Industry chiefs lobby for political watchdog

- The advertising industry is to propose that party political ads should be removed from its code of practice and policed by a new body, separate from the Advertising Standards Authority.

- The advertising industry is to propose that party political ads should be removed from its code of practice and policed by a new body, separate from the Advertising Standards Authority.

A group set by the Committee of Advertising Practice (CAP), which is reviewing the code, wants the politicians to introduce their own "do-it-yourself" regulatory system. But the move could put the industry on collision course with the parties, which are divided over the supervision of their campaigns.

The industry's new plan will be floated on Thursday next week when the Neill committee on standards in public life takes the evidence from David Clayton-Smith, the CAP chairman, Andrew Brown, the director general of the advertising association and Caroline Crawford, the ASA's director of communications.

While the industry's representatives will not take sides in the battle between Labour and the Tories, they are expected to suggest that Labour's proposal for an independent electoral commission to supervise party funding and campaign spending limits should also police political advertising.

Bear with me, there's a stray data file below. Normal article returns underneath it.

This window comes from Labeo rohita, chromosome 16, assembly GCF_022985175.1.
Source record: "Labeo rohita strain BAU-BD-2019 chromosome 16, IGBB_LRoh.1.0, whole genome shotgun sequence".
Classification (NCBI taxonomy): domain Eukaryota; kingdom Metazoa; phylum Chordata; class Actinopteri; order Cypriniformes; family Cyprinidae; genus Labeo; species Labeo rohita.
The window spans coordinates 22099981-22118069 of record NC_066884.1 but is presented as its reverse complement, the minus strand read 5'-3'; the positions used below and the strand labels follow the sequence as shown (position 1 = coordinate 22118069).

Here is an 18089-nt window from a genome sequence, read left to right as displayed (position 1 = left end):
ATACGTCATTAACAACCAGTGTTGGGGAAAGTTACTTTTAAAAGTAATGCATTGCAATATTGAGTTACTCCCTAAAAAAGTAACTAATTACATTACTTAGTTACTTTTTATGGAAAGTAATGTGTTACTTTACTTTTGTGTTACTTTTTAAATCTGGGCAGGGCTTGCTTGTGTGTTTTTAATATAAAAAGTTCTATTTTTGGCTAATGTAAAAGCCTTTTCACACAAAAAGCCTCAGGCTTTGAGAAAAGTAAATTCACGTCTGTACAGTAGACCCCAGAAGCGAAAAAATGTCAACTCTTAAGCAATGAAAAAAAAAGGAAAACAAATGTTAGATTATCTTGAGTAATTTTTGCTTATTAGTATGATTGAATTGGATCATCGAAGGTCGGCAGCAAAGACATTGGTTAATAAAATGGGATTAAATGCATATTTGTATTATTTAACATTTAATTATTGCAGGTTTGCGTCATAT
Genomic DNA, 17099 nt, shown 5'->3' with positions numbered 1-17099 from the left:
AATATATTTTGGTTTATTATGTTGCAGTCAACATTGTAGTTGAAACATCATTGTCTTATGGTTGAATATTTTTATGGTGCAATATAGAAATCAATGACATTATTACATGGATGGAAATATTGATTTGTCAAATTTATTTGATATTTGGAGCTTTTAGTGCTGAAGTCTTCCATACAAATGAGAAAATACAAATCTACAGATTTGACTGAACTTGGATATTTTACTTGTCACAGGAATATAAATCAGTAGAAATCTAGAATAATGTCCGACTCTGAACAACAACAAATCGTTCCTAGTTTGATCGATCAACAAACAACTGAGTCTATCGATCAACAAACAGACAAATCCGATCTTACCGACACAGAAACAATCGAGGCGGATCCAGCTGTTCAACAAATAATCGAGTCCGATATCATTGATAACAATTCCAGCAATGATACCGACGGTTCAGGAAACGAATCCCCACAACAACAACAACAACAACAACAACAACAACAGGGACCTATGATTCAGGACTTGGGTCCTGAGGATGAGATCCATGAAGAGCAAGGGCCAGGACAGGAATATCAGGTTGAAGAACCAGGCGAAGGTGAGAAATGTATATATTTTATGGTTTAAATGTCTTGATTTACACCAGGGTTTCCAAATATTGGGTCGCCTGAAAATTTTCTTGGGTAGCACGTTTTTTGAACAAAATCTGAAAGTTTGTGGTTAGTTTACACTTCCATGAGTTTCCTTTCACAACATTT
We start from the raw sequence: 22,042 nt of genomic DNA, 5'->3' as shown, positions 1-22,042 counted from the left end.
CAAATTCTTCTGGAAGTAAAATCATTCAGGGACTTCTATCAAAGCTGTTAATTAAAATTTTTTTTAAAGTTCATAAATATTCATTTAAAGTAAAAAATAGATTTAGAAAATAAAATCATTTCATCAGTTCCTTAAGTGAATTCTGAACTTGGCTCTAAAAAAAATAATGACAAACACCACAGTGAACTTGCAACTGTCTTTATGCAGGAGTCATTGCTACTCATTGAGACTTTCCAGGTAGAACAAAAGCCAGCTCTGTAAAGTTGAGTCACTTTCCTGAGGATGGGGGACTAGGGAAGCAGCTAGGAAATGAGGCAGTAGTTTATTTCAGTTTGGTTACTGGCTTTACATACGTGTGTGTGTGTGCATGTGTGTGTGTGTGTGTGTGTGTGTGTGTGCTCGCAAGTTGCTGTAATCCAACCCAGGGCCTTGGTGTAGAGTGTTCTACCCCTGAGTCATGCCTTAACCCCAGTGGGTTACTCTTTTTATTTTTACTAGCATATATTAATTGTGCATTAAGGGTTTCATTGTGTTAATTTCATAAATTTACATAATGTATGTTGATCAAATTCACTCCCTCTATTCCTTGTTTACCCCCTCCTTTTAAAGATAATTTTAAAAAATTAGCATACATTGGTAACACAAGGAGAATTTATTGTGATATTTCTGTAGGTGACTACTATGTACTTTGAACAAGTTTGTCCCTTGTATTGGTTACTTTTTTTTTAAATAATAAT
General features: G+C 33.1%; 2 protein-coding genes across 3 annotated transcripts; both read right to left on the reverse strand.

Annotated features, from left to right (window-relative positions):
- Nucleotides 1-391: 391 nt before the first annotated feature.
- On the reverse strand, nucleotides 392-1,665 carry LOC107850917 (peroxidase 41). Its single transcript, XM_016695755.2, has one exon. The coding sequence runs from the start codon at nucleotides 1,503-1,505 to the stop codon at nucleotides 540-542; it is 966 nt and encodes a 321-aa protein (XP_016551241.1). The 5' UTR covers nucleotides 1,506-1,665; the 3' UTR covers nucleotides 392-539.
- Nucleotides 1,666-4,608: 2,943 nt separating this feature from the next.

"It might be a very neat solution," said John Hooper, chairman of the CAP group reviewing the code and director general of the Incorporated Society of British Advertisers. "The political parties are divided and it is difficult for us to achieve consensus. In that context, we would feel more comfortable if the whole issue was taken out of our hands."

Hooper conceded that publishers on the CAP were reluctant to exempt political ads from the code unless something else replaced it, as they wanted guidance on whether to accept controversial ads.

He said his review group wanted to avoid "another unsatisfactory compromise" like the present halfway house in which political ads are covered by the code but the parties do not have to prove their claims like other advertisers.

Although the CAP hopes the Neill committee will resolve the issue of backing its plan, it may risk the wrath of the politicians by exempting them from the code against their will. "Whatever happens, the status quo will not remain." said one industry source. "It is for the CAP, not the parties, to decide the matter. It is our code not theirs."

Labour supports the parties being brought fully under the code, but the Tories oppose this and also reject the idea of a separate code for political campaigns.



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